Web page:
In the Philippines people are hoping for jobs at home as well as abroad
Early morning in a bustling Manila street market. Election fever is in the air.
The main issues in this election are corruption, the economy, rising inequality and grinding poverty.
Almost a quarter of the country lives under the poverty line, despite posting solid growth of an average of 6% over the last few years.
Under President Aquino, the Philippines has shaken off its label of being the sick man of Asia, but the next president will have to continue with much needed economic reforms, fix the country's ailing infrastructure and create new jobs for young people.
Everyone I meet has a view on what Monday's election could and should bring.
Michael is a university graduate, and used to work as a human resources executive. But the pay was terrible so he quit and decided to join his mum selling vegetables in the market.
"I want a new president who can create better jobs for the youth," he tells me. "We don't have any opportunities here."
In the market I meet Maria Manuel, from the provinces.
She couldn't complete her university degree because her family couldn't afford it.
She's a domestic helper in Manila but is saving up to go and work in Japan as a care giver. She's even learning Japanese.
Her friends call her a "Filipina hero" because she is doing all of this to support her ten siblings back home.
"I knew from when I was seven years old that this was my responsibility as the eldest in the family," she told me. "I have no other choice. I have to go overseas to find work."
It's a story you'll hear over and over again in the Philippines.
This is an informal job fair held on the streets of Manila. Agents come to find seamen and sailors to work on ships all over the world.
Hundreds of men, young and old, seek out shade from the searing hot sun, and wait to see if their qualifications are a match for the jobs on offer. If accepted, it means a stable and decent salary - but also years away from home, and their families.
Since the 1970s millions of Filipinos have gone overseas to work. It's thought that 10% of the population live and work overseas. They are major contributors to the economy - sending $25bn home in overseas remittances last year.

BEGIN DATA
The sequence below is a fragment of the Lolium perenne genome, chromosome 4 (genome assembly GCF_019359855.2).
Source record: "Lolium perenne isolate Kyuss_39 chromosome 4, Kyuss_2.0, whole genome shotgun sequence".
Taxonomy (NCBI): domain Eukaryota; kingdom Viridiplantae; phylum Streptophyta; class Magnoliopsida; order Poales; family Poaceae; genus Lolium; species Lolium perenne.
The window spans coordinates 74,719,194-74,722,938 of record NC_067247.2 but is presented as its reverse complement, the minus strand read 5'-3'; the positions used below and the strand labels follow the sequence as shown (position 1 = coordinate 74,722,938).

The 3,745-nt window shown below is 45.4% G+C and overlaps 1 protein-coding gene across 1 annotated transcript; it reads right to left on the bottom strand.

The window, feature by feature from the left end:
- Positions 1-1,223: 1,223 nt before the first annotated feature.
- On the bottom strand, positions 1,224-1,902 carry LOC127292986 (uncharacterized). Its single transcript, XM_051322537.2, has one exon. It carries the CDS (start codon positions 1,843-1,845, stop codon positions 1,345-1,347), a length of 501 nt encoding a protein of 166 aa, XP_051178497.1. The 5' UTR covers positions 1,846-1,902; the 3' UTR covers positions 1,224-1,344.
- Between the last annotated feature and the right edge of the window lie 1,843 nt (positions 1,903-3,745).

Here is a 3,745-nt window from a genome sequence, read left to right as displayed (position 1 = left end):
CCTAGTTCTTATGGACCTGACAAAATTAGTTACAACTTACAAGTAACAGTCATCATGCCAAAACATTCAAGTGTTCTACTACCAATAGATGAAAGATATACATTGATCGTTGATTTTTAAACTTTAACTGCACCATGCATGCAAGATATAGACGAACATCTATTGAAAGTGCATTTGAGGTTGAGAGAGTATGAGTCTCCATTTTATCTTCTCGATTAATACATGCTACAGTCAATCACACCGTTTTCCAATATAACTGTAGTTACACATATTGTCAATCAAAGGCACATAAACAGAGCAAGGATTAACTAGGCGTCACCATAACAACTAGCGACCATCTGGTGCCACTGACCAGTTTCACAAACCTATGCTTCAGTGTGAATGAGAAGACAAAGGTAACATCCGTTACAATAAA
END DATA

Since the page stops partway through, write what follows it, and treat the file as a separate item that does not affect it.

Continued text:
And it's not just the poor. It's an issue that cuts across all classes.
Even successful local business people have often had a stint overseas.
I met Levi Olidan, a hotel executive in Manila. She worked overseas for ten years, leaving her young family behind.
"At the time kids were very small," she told me. "It was good for us financially because I could give my children the best education but my marriage suffered. I hope the new president creates more decent jobs in the Philippines so parents can raise their kids here."
Levi tells me that generations of Filipino families have been torn apart because of the poor economy here. She also says that young people need to feel hopeful about the future to stay.
That's beginning to happen.
At a call centre across town I met Karen San Andres, a social media executive.
The call centre sector is creating millions of new jobs for tech savvy young Filipinos and this year is expected to match contributions to the economy from overseas remittances .
Karen tells me she never wanted to go overseas to work, because her dad left to find work abroad when she was born. She has only seen him a handful of times in her life.
"I never experienced the normal experience of having both a mum and dad," she tells me. "I always felt incomplete. And I don't want that for my future family."
Photographs: Charie Villa